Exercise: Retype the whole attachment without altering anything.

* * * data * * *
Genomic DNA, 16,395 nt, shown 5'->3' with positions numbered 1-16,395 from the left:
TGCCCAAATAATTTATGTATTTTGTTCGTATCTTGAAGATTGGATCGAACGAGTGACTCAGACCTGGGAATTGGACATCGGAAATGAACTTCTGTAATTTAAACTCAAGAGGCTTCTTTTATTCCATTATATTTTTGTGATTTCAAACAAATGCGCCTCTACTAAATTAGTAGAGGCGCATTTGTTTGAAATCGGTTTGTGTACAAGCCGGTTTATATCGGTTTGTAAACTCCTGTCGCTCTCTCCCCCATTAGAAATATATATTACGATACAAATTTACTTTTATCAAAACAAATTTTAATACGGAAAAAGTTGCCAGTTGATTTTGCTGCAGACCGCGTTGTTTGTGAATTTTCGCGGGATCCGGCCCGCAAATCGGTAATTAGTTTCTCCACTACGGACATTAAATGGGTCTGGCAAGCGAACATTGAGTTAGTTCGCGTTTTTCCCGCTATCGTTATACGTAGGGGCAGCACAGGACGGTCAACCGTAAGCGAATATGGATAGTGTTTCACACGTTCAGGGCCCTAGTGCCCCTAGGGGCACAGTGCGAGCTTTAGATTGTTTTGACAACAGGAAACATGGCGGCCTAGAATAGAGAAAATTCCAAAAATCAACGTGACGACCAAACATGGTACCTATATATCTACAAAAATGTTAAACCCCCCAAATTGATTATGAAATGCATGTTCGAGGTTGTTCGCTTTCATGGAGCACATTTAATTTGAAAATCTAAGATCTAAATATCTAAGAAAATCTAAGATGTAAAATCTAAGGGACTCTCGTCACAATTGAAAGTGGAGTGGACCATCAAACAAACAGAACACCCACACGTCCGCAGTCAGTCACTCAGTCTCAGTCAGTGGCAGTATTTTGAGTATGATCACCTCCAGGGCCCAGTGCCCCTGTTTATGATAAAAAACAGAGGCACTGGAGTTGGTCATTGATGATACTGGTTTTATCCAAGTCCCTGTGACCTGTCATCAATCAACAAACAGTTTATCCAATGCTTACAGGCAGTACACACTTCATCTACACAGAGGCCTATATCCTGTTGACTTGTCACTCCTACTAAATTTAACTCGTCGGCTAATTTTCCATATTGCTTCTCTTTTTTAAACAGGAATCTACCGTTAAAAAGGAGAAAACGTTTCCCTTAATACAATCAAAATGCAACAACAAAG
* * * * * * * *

Genomic DNA, 16,395 nt, shown 5'->3' with positions numbered 1-16,395 from the left:
TGCCCAAATAATTTATGTATTTTGTTCGTATCTTGAAGATTGGATCGAACGAGTGACTCAGACCTGGGAATTGGACATCGGAAATGAACTTCTGTAATTTAAACTCAAGAGGCTTCTTTTATTCCATTATATTTTTGTGATTTCAAACAAATGCGCCTCTACTAAATTAGTAGAGGCGCATTTGTTTGAAATCGGTTTGTGTACAAGCCGGTTTATATCGGTTTGTAAACTCCTGTCGCTCTCTCCCCCATTAGAAATATATATTACGATACAAATTTACTTTTATCAAAACAAATTTTAATACGGAAAAAGTTGCCAGTTGATTTTGCTGCAGACCGCGTTGTTTGTGAATTTTCGCGGGATCCGGCCCGCAAATCGGTAATTAGTTTCTCCACTACGGACATTAAATGGGTCTGGCAAGCGAACATTGAGTTAGTTCGCGTTTTTCCCGCTATCGTTATACGTAGGGGCAGCACAGGACGGTCAACCGTAAGCGAATATGGATAGTGTTTCACACGTTCAGGGCCCTAGTGCCCCTAGGGGCACAGTGCGAGCTTTAGATTGTTTTGACAACAGGAAACATGGCGGCCTAGAATAGAGAAAATTCCAAAAATCAACGTGACGACCAAACATGGTACCTATATATCTACAAAAATGTTAAACCCCCCAAATTGATTATGAAATGCATGTTCGAGGTTGTTCGCTTTCATGGAGCACATTTAATTTGAAAATCTAAGATCTAAATATCTAAGAAAATCTAAGATGTAAAATCTAAGGGACTCTCGTCACAATTGAAAGTGGAGTGGACCATCAAACAAACAGAACACCCACACGTCCGCAGTCAGTCACTCAGTCTCAGTCAGTGGCAGTATTTTGAGTATGATCACCTCCAGGGCCCAGTGCCCCTGTTTATGATAAAAAACAGAGGCACTGGAGTTGGTCATTGATGATACTGGTTTTATCCAAGTCCCTGTGACCTGTCATCAATCAACAAACAGTTTATCCAATGCTTACAGGCAGTACACACTTCATCTACACAGAGGCCTATATCCTGTTGACTTGTCACTCCTACTAAATTTAACTCGTCGGCTAATTTTCCATATTGCTTCTCTTTTTTAAACAGGAATCTACCGTTAAAAAGGAGAAAACGTTTCCCTTAATACAATCAAAATGCAACAACAAAG